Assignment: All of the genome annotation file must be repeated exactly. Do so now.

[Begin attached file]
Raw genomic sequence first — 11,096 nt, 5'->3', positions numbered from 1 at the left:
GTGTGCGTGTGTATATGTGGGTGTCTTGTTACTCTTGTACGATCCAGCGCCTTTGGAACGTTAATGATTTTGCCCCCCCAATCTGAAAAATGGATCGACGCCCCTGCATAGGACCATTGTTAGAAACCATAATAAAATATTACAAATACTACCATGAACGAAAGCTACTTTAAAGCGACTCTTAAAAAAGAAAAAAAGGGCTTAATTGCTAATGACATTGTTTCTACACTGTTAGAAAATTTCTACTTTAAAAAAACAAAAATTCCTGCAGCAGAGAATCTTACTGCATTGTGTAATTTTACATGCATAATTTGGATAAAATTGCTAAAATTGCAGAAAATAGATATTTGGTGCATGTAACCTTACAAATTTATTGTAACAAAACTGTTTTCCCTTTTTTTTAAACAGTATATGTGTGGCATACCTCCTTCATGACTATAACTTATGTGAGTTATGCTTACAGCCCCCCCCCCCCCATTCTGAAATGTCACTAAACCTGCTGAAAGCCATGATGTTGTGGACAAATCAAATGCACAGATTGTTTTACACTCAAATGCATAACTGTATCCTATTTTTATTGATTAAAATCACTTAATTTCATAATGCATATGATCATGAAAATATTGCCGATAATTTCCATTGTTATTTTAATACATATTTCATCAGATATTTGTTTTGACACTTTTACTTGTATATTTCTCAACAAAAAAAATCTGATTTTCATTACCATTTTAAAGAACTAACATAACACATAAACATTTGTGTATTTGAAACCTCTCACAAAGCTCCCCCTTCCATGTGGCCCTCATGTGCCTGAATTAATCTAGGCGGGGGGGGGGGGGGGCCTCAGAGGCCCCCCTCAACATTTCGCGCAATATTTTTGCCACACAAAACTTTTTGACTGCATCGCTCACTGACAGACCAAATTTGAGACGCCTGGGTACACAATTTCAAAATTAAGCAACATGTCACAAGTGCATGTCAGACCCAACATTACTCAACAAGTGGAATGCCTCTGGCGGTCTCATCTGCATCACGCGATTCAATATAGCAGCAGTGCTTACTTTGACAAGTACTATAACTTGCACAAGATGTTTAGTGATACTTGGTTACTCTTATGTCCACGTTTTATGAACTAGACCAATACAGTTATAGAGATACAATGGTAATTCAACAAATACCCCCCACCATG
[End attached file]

Raw genomic sequence first — 11,096 nt, 5'->3', positions numbered from 1 at the left:
GTGTGCGTGTGTATATGTGGGTGTCTTGTTACTCTTGTACGATCCAGCGCCTTTGGAACGTTAATGATTTTGCCCCCCCAATCTGAAAAATGGATCGACGCCCCTGCATAGGACCATTGTTAGAAACCATAATAAAATATTACAAATACTACCATGAACGAAAGCTACTTTAAAGCGACTCTTAAAAAAGAAAAAAAGGGCTTAATTGCTAATGACATTGTTTCTACACTGTTAGAAAATTTCTACTTTAAAAAAACAAAAATTCCTGCAGCAGAGAATCTTACTGCATTGTGTAATTTTACATGCATAATTTGGATAAAATTGCTAAAATTGCAGAAAATAGATATTTGGTGCATGTAACCTTACAAATTTATTGTAACAAAACTGTTTTCCCTTTTTTTTAAACAGTATATGTGTGGCATACCTCCTTCATGACTATAACTTATGTGAGTTATGCTTACAGCCCCCCCCCCCCCATTCTGAAATGTCACTAAACCTGCTGAAAGCCATGATGTTGTGGACAAATCAAATGCACAGATTGTTTTACACTCAAATGCATAACTGTATCCTATTTTTATTGATTAAAATCACTTAATTTCATAATGCATATGATCATGAAAATATTGCCGATAATTTCCATTGTTATTTTAATACATATTTCATCAGATATTTGTTTTGACACTTTTACTTGTATATTTCTCAACAAAAAAAATCTGATTTTCATTACCATTTTAAAGAACTAACATAACACATAAACATTTGTGTATTTGAAACCTCTCACAAAGCTCCCCCTTCCATGTGGCCCTCATGTGCCTGAATTAATCTAGGCGGGGGGGGGGGGGGGCCTCAGAGGCCCCCCTCAACATTTCGCGCAATATTTTTGCCACACAAAACTTTTTGACTGCATCGCTCACTGACAGACCAAATTTGAGACGCCTGGGTACACAATTTCAAAATTAAGCAACATGTCACAAGTGCATGTCAGACCCAACATTACTCAACAAGTGGAATGCCTCTGGCGGTCTCATCTGCATCACGCGATTCAATATAGCAGCAGTGCTTACTTTGACAAGTACTATAACTTGCACAAGATGTTTAGTGATACTTGGTTACTCTTATGTCCACGTTTTATGAACTAGACCAATACAGTTATAGAGATACAATGGTAATTCAACAAATACCCCCCACCATG